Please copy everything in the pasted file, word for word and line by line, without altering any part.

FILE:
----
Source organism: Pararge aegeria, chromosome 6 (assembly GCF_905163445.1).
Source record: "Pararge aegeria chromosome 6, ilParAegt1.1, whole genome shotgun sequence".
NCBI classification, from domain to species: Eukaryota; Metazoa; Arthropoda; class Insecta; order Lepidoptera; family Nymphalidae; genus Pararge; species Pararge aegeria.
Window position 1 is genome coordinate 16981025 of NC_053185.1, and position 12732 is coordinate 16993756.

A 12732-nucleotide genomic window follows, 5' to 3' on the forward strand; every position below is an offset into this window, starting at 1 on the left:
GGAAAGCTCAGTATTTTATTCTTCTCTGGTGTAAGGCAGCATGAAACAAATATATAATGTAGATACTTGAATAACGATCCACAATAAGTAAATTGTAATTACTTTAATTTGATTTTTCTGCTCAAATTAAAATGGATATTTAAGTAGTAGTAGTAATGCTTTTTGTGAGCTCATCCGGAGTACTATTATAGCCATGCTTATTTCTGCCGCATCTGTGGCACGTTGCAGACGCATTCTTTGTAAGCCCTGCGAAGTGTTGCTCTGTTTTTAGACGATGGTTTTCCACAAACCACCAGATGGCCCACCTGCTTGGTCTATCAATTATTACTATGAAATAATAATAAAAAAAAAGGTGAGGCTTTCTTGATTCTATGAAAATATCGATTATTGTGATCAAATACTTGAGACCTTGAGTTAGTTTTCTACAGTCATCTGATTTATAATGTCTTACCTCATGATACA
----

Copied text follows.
Source organism: Pararge aegeria, chromosome 6 (assembly GCF_905163445.1).
Source record: "Pararge aegeria chromosome 6, ilParAegt1.1, whole genome shotgun sequence".
NCBI classification, from domain to species: Eukaryota; Metazoa; Arthropoda; class Insecta; order Lepidoptera; family Nymphalidae; genus Pararge; species Pararge aegeria.
Window position 1 is genome coordinate 16981025 of NC_053185.1, and position 12732 is coordinate 16993756.

A 12732-nucleotide genomic window follows, 5' to 3' on the forward strand; every position below is an offset into this window, starting at 1 on the left:
GGAAAGCTCAGTATTTTATTCTTCTCTGGTGTAAGGCAGCATGAAACAAATATATAATGTAGATACTTGAATAACGATCCACAATAAGTAAATTGTAATTACTTTAATTTGATTTTTCTGCTCAAATTAAAATGGATATTTAAGTAGTAGTAGTAATGCTTTTTGTGAGCTCATCCGGAGTACTATTATAGCCATGCTTATTTCTGCCGCATCTGTGGCACGTTGCAGACGCATTCTTTGTAAGCCCTGCGAAGTGTTGCTCTGTTTTTAGACGATGGTTTTCCACAAACCACCAGATGGCCCACCTGCTTGGTCTATCAATTATTACTATGAAATAATAATAAAAAAAAAGGTGAGGCTTTCTTGATTCTATGAAAATATCGATTATTGTGATCAAATACTTGAGACCTTGAGTTAGTTTTCTACAGTCATCTGATTTATAATGTCTTACCTCATGATACA